I was born in 1898 in 175 Abercynon Road.
We moved to Nash Street in Carnetown around 1900 and lived in the corner house.
There was no shop there at this time as I well remember the shop being built. Mr & Mrs Jones were the first owners opening the well-stocked shop and Sub Post Office.
As there were no schools in Carnetown at that time then I had to walk to Navigation (Clock) Infants School. I can also remember the party at the school to celebrate the coronation of King Edward I 1902.
Carnetown Infants School was opened at the top of Cardiff Road and I was there from the start.
I attended on the first day in 1904 and was in the first class. My teacher’s name was Miss Fisher and there was also a young teacher about 17 years of age named Miss Agnes Hughes (later Mrs Hedly Dennis) and the governess was a lady called Miss Grant who came from Mountain Ash. We all liked her very much.
If we attended school every day then Miss Grant would present us with a card signed card on a Friday. I was only in that school for one year as it was back to Abercynon school to attend Standard One. We used to run down Stoney Hill, in those days there was an opening Where the Ex Servicmen’s Club is now. Before it became the club, it was the Palace Cinema which was built in that opening. There was also an opening across the road which was the Co-Op, Now recently closed (Now the Spar Shop) large grocery shop and butchers shop next door.
The governess of Navigation (Clock)School was named Miss Tite. The Teachers I remember were Miss Cannings, Miss Cheen and Miss S A Thomas.The School was not a mixed school, boys were on one side and girls on the other.
They had their own masters and teachers.
I can remember the Post Office being in the front room of the fourth house from the Library in Ynysmeurig Road. (in those days it was Station Road)
There was only waste ground where the Social Hall and Empress (now the car park opposite the Post Office) now stand and once we had a circus came to Abercynon on that land and you could have a ride on an elephant for one penny.
People we used to call “Cheap Jacks” would put up rough stalls and sell clothes china and and bedding.
Sometimes a marquee with a stage was put up and anyone who wanted to sing or take part in any way we asked up on the stage.
I can remember one man called Mr Pugh, he had one arm and he always sang. He had a Very good voice. His son and daughters still live in Abercynon. (at the time that this was written)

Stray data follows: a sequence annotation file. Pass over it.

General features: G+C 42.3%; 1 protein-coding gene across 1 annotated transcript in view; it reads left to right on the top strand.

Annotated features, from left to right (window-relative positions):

In 1909 Carnetown junior School was opened and once again I attended the first day. It opened this time to take up to Standard Four.
The head teacher was Mr wigley and I quite well remember the here men teachers were from Ynysybwl. Mr tom Hughes, Mr Sam Jones and Mr Rogers (who was killed in the first World War) and I can only remember one lady teacher, Miss Owen, she later became Mrs Jones and her husband was a painter who kept a shop in Station Road (the first shop next to Navigation school. They later emigrated to Califonia.
By now we had moved from Nash Street to Belmont Terrace (no Aberdare Road) one family who lived near us named Mr & Mrs Evans moved, I think to Bassett Street but were always known as Evans Belmont and that name stuck to them.
We used to look up at the bright sky in the evenings and the whole of Carnetown’s sky woulkd be bright red from the Merthyr Iron Works.
Carnetown had two bake houses, on was behind Mr Madox’s Grocers Shop at the bottom of Elizabeth Street. (Mr Madox is the Grandfather of singer Ceris Mathews ) The bake house was kept by Mr Jobe Morgan who was the brother of Mrs Madox.
The other Bake house was at the corner of Taff View behind Mr Tom Jones Grocery Shop and were both owned by Mr Jones. I later years they closed and were reopened as a glove factory and now sells plaster mouldings.
There was a Butchers Shop at the top of Park street kept by Mr & Mrs H Jones.
In the first house in New street a shop sold men’s underwear and Mrs Brown had a similar shop in 44 Park Street. Mr And Mrs Vincent kept a Coblers (Shoe Repairs) Shop in No 48 Park Street. Their Great Grandson is Philip Jones who kept the Ladies Hairdressers in Margaret Street before closing around 2010. Old Mrs Bethel also kept a shop in her parlour three quarters of the way down on the right side of Park Street. There was a Barber’s Shop next door.